The Role of Commercial Banks in the Performance of Small Scale Enterprises in Nigeria : a Case Study of First Bank Nigeria
Content Structure of The Role of Commercial Banks in the Performance of Small Scale Enterprises in Nigeria : a Case Study of First Bank Nigeria
The abstract contains the research problem, the objectives, methodology, results, and recommendations
- Chapter one of this thesis or project materials contains the background to the study, the research problem, the research questions, research objectives, research hypotheses, significance of the study, the scope of the study, organization of the study, and the operational definition of terms.
- Chapter two contains relevant literature on the issue under investigation. The chapter is divided into five parts which are the conceptual review, theoretical review, empirical review, conceptual framework, and gaps in research
- Chapter three contains the research design, study area, population, sample size and sampling technique, validity, reliability, source of data, operationalization of variables, research models, and data analysis method
- Chapter four contains the data analysis and the discussion of the findings
- Chapter five contains the summary of findings, conclusions, recommendations, contributions to knowledge, and recommendations for further studies.
- References: The references are in APA
Introduction Of The Role of Commercial Banks in the Performance of Small Scale Enterprises in Nigeria : a Case Study of First Bank Nigeria
Overview of Small and Medium Scale Enterprises.
According to all business.com (2010), the abbreviation of small and medium scale enterprises (SMEs) occurs commonly in the European Union and in International Organizations such as the World Bank, the United Nations and the World Trade Organization. Also the term Small and Medium Scale Businesses (SMEs) is predominantly used in the United States of America. The European Union states traditionally have their own definition of what constitutes SMEs. For instance, the traditional definition in Germany Limits Small and Medium Scale Enterprises to two hundred and fifty (250) employees while in Belgium, it is limited to one hundred (100) employees. Recently, the European Union has standardize the concept by categorizing enterprises with less than ten (10) employees as ‘micro’, those with fewer than fifty (50) employees as ‘Small’ and those with fewer than two hundred and fifty (250) employees as “medium”. In the United States of America, any business with fewer than one hundred (100) employees is classified as “small” while medium scale business refers to a business with fewer than five hundred (500) employees.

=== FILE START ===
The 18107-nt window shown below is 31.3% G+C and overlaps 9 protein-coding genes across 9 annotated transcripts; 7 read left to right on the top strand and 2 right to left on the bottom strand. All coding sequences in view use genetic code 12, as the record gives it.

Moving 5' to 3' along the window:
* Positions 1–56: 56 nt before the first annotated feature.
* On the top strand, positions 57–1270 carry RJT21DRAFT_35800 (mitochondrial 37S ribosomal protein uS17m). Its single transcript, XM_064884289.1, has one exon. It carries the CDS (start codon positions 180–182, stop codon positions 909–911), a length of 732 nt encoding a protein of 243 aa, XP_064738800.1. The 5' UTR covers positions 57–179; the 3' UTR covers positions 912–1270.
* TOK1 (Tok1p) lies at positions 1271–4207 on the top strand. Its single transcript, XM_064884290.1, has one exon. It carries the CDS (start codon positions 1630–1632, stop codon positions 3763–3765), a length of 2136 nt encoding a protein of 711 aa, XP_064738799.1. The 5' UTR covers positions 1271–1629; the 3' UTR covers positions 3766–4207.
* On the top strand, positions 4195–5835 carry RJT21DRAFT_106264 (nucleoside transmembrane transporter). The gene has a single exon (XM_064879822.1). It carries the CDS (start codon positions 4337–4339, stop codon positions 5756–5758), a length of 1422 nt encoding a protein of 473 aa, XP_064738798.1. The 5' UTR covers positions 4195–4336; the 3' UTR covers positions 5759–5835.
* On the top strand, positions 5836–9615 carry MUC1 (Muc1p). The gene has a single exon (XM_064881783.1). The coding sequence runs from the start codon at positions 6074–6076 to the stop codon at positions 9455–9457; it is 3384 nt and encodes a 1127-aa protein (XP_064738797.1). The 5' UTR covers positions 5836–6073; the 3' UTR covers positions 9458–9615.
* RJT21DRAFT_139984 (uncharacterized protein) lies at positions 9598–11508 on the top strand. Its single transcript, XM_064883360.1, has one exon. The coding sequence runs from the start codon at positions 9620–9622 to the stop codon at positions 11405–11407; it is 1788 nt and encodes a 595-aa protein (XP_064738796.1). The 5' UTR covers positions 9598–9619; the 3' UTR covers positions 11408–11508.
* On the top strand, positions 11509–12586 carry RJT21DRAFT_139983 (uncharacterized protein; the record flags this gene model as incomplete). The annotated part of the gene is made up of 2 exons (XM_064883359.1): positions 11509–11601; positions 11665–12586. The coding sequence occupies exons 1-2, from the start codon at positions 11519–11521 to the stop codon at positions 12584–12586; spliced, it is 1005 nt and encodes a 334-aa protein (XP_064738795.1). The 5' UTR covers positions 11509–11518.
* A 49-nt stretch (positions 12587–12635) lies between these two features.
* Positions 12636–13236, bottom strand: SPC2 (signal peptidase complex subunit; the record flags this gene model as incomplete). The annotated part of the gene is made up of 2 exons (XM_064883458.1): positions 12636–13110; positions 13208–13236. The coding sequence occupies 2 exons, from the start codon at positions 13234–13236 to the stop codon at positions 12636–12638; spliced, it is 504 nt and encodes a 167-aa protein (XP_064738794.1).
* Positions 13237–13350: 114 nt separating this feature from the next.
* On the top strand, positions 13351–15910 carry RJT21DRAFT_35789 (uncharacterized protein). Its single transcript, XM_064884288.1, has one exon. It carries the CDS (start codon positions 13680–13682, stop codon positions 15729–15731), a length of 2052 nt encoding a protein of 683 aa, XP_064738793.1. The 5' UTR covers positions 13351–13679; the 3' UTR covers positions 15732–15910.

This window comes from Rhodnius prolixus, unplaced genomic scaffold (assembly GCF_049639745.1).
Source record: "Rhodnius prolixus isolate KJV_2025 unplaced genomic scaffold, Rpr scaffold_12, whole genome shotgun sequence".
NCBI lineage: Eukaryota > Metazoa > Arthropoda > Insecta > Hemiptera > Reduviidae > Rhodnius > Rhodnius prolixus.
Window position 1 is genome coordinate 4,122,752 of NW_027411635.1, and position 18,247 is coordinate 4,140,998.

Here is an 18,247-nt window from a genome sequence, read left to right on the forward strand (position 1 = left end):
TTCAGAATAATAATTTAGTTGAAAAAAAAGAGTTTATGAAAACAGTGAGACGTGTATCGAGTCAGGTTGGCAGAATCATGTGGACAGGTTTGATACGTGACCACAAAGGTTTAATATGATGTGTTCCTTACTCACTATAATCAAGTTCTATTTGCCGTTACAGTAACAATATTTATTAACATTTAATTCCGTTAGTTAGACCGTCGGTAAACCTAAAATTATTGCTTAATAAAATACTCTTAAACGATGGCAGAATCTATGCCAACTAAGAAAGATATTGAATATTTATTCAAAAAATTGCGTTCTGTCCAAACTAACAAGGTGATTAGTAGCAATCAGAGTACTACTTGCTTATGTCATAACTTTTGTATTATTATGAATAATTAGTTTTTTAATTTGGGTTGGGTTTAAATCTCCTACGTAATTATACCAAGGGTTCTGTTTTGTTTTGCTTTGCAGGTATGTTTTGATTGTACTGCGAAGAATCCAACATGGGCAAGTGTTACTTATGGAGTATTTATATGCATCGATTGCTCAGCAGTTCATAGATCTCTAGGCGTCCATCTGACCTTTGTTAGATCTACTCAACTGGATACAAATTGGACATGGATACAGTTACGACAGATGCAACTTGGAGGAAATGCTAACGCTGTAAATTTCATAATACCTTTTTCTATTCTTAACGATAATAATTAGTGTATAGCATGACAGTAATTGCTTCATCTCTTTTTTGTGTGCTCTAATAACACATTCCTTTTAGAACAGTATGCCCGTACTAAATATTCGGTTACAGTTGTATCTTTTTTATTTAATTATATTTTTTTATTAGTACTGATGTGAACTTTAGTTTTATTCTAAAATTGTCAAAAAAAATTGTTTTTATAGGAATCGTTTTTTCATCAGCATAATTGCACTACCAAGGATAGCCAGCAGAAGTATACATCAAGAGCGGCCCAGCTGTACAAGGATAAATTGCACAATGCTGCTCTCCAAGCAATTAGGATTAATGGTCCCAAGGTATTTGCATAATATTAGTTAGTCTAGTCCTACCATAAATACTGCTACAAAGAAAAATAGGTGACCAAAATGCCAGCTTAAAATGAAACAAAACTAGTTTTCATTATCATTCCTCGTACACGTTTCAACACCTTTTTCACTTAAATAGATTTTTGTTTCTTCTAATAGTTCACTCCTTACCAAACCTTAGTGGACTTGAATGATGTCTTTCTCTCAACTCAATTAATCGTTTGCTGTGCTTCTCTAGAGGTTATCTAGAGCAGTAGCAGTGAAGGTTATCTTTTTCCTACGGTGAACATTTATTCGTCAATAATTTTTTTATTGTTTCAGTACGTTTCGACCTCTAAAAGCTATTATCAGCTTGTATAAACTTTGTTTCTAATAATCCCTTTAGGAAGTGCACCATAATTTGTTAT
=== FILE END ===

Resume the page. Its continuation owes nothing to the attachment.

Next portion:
In India, Micro and Small Enterprises play a pivotal role in the overall industrial economy of the country. It is estimated that in terms of value, the sector account for about 39% of the manufacturing output and about 33% of the total export of the country. Also in South Africa, the term Small, Medium and Micro Enterprises (SMMEs) is usually used, while in Nigeria, the term Small and Medium Scale Enterprises (SMEs) is generally used. From the foregoing, it can be deduced that Small and Medium Scale Enterprises, are enterprises that have the capacity to employ at most five hundred (500) employees at a time and it has been proved to be the back bone of every economy.
The brain behind every successful Small and Medium Scale Enterprise is entrepreneurship which in the words of Olagunju Y. (2004) is an undertaking in which one is involved in the task of creating and managing an enterprise for a purpose. The purpose as further stated may be personal, social or developmental. One who is involved in this task is called an entrepreneur. Also a line between an entrepreneur and business owners must be drawn. While business owners establish and manage their own enterprise for personal gains, entrepreneurs exploit ideas that create a business that benefit them, the society and act as developmental weapon.
The Growth of SMEs and the contributive Schemes in Nigeria.